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COVID-19 vaccines may protect against variants

Friday March 19th 2021

Existing COVID-19 vaccines are likely to protect against the Brazilian coronavirus variant, scientists at the University of Oxford, UK, have reported.

Pre-print data suggest that natural- and vaccine-induced antibodies can still neutralise variants that are circulating from South Africa, Brazil and elsewhere, but at lower levels. Their findings also suggest the P1 ‘Brazilian’ strain may be less resistant to these antibodies than first feared.

Lead study scientist Professor Gavin Screaton said: “This study extends our understanding the role of changes in the spike protein in escape from the human immune response, measured as neutralising antibody levels. The results suggest that P1 might be less resistant to vaccine and convalescent immune responses than B.1.351, and similar to B.1.1.7.”

In the pre-print publication, available on bioRxi, the authors report on the neutralisation of these strains when using blood samples from people who have developed natural antibodies following a COVID-19 infection and from those with antibodies generated from the Oxford-AstraZeneca and Pfizer-BioNTech vaccines.

The data show a nearly three-fold reduction in the level of virus neutralisation by the antibodies generated by the vaccines for the B.1.1.7 (Kent) and P.1 (Brazil) variants when compared to the original “Victoria” strain, and a nine-fold and 7.6-fold reduction respectively against the B.1.351 (South Africa) strain.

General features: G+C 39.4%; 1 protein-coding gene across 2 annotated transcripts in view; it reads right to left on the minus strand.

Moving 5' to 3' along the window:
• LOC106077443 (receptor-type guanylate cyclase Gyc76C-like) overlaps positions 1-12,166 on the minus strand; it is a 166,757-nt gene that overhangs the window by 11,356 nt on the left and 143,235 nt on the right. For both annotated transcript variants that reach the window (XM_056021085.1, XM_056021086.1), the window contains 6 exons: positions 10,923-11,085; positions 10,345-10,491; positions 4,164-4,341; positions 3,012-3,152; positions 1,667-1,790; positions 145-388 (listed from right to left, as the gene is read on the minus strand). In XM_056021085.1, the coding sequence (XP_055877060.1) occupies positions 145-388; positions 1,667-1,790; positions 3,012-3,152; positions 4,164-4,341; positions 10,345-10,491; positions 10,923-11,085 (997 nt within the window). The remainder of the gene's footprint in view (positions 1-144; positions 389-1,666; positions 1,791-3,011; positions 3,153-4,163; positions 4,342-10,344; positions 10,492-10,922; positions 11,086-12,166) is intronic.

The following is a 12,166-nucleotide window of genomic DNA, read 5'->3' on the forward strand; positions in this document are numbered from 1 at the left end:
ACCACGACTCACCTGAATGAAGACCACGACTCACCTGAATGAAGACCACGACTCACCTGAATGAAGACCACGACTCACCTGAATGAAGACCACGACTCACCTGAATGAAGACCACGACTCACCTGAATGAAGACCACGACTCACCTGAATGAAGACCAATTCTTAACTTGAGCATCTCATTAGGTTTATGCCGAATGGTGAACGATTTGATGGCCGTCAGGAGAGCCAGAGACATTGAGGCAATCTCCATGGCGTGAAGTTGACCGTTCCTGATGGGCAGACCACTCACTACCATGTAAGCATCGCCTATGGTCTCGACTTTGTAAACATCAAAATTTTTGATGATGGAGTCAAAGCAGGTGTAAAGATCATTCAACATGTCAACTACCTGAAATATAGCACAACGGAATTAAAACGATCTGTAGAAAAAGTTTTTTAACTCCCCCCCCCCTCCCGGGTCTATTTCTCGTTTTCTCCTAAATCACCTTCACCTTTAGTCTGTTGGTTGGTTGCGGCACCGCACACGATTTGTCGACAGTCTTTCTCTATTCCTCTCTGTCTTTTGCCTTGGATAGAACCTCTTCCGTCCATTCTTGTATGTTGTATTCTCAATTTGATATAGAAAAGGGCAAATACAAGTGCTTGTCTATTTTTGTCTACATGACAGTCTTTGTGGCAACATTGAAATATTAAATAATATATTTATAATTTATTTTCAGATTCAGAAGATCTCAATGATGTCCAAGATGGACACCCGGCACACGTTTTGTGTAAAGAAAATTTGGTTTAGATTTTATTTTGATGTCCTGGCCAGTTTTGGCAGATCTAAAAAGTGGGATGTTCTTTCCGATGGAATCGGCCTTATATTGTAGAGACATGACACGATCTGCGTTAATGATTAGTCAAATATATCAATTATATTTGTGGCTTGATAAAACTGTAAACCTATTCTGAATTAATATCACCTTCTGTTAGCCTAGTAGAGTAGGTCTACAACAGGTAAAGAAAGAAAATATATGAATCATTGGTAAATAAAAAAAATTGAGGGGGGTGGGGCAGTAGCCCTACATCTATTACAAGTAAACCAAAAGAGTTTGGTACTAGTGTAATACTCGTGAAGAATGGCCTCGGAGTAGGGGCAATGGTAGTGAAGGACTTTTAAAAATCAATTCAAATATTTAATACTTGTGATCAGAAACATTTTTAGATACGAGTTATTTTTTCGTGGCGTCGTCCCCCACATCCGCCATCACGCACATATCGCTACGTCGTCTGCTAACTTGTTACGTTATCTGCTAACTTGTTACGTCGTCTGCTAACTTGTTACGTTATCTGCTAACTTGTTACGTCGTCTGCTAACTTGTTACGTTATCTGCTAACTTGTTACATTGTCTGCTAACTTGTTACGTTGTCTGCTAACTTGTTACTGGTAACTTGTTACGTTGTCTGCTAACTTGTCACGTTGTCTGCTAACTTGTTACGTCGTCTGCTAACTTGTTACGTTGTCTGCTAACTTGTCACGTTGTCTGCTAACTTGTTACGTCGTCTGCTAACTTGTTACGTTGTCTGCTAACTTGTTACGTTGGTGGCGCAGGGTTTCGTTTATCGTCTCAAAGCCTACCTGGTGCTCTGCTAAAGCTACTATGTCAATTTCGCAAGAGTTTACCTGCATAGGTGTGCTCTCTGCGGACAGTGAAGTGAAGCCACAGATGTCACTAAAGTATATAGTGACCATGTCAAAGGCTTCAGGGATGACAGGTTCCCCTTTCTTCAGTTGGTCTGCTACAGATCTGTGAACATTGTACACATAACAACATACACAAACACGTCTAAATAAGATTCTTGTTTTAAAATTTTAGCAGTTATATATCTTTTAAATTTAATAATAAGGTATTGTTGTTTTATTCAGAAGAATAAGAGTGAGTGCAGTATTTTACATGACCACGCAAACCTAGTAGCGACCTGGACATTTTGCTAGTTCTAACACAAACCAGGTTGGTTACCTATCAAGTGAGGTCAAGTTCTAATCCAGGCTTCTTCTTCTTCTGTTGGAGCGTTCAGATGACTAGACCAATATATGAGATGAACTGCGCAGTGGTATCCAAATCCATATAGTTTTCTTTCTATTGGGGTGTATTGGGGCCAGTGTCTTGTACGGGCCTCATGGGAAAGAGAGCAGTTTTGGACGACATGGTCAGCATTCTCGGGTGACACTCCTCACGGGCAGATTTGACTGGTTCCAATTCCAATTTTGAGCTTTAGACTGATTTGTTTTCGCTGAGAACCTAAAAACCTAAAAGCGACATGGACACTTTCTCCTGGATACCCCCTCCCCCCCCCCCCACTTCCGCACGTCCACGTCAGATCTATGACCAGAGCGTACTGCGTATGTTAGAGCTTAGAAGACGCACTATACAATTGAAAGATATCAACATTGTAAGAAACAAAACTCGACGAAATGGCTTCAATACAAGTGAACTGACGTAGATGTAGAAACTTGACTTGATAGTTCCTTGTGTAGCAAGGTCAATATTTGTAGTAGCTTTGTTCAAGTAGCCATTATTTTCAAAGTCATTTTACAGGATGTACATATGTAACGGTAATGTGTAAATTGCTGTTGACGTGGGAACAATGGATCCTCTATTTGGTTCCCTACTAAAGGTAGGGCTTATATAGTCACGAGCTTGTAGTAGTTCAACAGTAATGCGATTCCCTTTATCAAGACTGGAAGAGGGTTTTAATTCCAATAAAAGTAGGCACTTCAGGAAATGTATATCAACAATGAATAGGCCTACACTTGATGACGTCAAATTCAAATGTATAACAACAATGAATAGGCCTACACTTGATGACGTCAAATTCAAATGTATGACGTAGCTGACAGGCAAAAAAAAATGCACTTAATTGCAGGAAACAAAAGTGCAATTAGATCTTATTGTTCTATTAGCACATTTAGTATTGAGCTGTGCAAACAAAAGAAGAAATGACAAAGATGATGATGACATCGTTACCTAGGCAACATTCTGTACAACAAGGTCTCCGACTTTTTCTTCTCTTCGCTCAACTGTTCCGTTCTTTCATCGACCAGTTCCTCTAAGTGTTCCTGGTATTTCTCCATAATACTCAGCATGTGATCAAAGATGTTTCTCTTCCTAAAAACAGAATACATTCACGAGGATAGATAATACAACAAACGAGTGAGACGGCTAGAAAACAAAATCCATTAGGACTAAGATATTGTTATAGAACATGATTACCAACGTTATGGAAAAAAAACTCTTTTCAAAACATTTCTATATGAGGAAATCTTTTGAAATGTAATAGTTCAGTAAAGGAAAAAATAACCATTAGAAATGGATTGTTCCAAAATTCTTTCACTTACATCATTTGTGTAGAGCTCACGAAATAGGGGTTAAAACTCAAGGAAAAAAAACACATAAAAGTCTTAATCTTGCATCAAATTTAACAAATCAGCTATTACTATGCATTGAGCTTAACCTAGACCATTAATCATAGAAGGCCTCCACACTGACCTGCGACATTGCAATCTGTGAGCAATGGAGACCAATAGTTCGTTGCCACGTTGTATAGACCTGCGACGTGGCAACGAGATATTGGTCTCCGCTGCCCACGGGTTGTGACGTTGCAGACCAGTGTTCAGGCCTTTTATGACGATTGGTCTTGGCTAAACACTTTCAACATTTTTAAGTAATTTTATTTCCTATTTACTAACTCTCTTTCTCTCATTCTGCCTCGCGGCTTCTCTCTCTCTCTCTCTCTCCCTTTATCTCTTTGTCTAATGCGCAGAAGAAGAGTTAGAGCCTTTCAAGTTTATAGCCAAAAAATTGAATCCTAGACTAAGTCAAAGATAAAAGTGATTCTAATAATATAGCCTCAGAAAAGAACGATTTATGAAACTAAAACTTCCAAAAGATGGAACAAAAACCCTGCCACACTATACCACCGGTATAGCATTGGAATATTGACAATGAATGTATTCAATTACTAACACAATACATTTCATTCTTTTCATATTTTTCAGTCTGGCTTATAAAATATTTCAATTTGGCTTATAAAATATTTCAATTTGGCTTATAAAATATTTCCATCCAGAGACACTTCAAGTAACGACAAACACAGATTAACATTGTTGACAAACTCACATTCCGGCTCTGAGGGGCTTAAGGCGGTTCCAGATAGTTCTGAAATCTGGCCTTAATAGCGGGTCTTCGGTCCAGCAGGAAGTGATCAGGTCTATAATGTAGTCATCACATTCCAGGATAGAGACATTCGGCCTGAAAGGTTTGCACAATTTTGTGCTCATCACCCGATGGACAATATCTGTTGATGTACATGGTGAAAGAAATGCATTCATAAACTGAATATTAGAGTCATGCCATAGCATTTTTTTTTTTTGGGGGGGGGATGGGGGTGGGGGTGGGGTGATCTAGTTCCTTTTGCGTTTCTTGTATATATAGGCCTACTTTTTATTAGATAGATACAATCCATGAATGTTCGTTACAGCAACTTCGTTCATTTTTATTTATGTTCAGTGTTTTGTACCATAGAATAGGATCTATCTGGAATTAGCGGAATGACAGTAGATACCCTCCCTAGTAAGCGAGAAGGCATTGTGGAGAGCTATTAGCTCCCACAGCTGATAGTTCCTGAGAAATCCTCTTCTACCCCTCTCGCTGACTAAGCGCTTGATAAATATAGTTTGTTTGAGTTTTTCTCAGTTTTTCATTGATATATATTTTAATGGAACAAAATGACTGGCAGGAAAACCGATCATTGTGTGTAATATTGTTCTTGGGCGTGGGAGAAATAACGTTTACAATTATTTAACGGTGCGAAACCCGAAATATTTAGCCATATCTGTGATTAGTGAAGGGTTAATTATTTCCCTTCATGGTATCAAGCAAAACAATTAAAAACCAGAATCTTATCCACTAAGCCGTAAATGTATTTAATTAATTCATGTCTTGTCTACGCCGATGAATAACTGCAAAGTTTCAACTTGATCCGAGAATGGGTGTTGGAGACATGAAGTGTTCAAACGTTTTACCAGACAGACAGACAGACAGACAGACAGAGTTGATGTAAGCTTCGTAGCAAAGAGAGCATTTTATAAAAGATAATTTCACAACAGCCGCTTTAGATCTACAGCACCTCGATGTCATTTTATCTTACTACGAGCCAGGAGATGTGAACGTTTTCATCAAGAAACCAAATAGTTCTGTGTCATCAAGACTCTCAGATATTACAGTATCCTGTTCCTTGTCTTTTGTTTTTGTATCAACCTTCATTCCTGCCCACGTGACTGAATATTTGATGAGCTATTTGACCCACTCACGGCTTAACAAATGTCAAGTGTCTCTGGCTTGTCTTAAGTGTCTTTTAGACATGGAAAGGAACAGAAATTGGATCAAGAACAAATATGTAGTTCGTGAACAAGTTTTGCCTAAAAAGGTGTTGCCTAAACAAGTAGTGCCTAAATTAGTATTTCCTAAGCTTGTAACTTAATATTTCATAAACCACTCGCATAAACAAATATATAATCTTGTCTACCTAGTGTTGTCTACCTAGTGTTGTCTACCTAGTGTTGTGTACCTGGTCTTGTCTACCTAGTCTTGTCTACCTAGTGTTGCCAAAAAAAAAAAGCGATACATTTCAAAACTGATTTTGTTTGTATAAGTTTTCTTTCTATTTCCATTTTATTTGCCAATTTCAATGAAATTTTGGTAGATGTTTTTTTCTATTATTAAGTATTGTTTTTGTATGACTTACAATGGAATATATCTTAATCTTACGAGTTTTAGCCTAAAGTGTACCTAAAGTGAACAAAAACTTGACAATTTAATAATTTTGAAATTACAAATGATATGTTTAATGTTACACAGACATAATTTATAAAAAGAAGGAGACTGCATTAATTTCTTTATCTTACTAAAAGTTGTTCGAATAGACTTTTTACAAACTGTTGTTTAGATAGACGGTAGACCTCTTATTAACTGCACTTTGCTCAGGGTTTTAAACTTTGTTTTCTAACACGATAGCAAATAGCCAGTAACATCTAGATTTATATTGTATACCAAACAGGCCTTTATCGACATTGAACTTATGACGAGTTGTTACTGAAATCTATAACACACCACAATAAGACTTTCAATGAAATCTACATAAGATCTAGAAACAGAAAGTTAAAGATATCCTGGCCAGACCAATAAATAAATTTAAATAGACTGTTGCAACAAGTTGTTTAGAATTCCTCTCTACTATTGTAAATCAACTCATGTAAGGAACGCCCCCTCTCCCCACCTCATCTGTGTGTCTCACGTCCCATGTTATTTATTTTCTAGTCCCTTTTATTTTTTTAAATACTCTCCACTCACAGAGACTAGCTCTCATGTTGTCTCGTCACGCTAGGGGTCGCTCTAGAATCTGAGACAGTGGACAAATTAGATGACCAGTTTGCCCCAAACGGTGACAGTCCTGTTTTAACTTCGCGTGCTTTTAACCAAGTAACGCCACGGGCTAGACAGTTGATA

Professor Andrew Pollard, chief investigation on the Oxford University vaccine trial, said: “These further efforts to investigate the relationship between changes in the virus and human immunity provide new insights that help us be prepared to respond to further challenges to our health from the pandemic virus, if we need to do so.”

The authors write that because P.1 and B.1.351 contain similar changes in the receptor binding domain, it was assumed that the neutralising antibodies would be similarly affected, which would mean vaccination is likely to provide some protection against P.1.

The drop in vaccine efficacy against mild to moderate disease against B.1.351 is likely a reflection of the mutations occurring outside the receptor binding domain, they add.

They conclude that developing vaccine constructs to B.1.351 should be the greatest priority for vaccine developers globally.

* More than 75% of over-70s in England now have antibodies against COVID-19, highlighting the success of the vaccine programme, Public Health England reported yesterday.

Just 5.6% of the population had antibodies from natural infection, researchers found.

The agency said the findings suggested that most recipients had a strong response to their first dose of vaccine.

Its head of immunisation Dr Mary Ramsey said: “The latest data continue to show that both vaccines in use in the UK are still providing really good levels of protection against COVID-19. As well as reducing cases, if vaccinated people catch COVID-19, they are less likely to get serious illness and die.”

• The pandemic reduced projected life expectancy for men in England by more than a year, according to a new analysis.

The reduction for men was 1.3 years and for women 0.9 years, Public Health England said.

Dejnirattisai W, Zhou D, Supasa P et al. Antibody evasion by the Brazilian P.1 strain of SARS-CoV-2. bioRxiv 19 March 2021; doi:


Tags: Flu & Viruses | South America | UK News

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